Oil Pan Gasket Replacement

by
Tony Robinson, tonyr@dzn.com

Some of the most common problems with a leaky oil pan gasket stem from not using sufficient care when re-attaching the pan and replacing the gasket. When an oil pan is overtightened, it causes the holes to bend upward toward the block. A gasket will seldom fill in the “new” gaps so it leaks.

Sealants will work and fill in these new spaces, but we are all guilty of being in too much of a hurry so we don’t allow them to cure properly and when you put oil or any kind of pressure behind it, it blows out the sealants ability to seal.

Two gaskets of the “rubberized” material variety may help by providing the cushion necessary to fill the uneven surface created by overtightening.

I have used everything from a 1×4 board to a 500 lb. anvil to straighten out oil pan holes. If you use a 1×4, place the even sawed, smooth end under the lip (outside bottom) of the pan and with a hammer, lightly tap the area of each oil pan hole until it is visibly even with the rest of the sealing surface of the pan.

Spread a thin bead of sealant on the sealing surface of the pan, and apply the gasket, pressing down all the way around the pan and sort of wiggling the gasket a bit to spread the sealant. Turn the pan over and place it on a smooth even surface and press down in the center of the pan lightly and let it SIT OVERNIGHT.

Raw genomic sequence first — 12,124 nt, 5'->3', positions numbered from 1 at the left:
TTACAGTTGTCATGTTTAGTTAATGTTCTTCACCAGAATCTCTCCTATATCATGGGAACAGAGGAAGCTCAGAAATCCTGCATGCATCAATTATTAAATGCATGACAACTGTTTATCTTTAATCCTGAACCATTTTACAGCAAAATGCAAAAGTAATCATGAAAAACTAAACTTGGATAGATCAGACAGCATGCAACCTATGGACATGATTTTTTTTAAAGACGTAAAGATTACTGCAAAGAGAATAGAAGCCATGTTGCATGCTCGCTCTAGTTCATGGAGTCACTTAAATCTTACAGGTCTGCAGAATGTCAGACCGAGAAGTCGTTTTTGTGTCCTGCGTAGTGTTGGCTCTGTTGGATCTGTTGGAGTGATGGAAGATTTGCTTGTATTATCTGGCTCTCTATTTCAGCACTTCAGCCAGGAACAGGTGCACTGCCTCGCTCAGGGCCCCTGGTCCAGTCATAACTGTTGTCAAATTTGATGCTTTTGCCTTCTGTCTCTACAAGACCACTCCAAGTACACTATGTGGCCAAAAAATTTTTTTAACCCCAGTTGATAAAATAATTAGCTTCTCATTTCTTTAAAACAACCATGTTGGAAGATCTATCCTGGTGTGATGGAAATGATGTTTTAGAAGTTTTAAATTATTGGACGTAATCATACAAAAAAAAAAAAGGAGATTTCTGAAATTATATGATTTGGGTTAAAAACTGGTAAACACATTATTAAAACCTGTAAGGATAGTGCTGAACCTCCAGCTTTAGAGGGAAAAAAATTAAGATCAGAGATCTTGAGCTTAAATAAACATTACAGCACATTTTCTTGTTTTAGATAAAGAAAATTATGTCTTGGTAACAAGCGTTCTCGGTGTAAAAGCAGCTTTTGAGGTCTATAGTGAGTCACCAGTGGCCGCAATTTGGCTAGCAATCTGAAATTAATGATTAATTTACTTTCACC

When you are ready to put the pan back on, clean each bolt hole in the bottom of the block with a good parts cleaner such as carburetor cleaner. Run a bead of sealant on top of yesterdays gasket and smear it as evenly as possible. Hold the pan close enough to the block to get the bolts started without actually touching the pan to the block until you have several bolts in to hold the pan up. Apply some sealant to the bolts before you thread them in. (This is why you cleaned the holes in the block)

Once all the bolts are in place finger tight, snug them down in a criss- cross fashion until they are all just snug. When they are all snug, go back and torque them in the same criss-cross fashion to I would guess 7-10 ft.lbs. No more or you’ll bend the holes out of shape again.

Now, let it sit overnight again to let the sealant cure. Hopefully, we have stopped your leaky pan.

I have found that LBCs are not too expensive to maintain, they just take a lot of TLC.

Tony Robinson, tonyr@dzn.com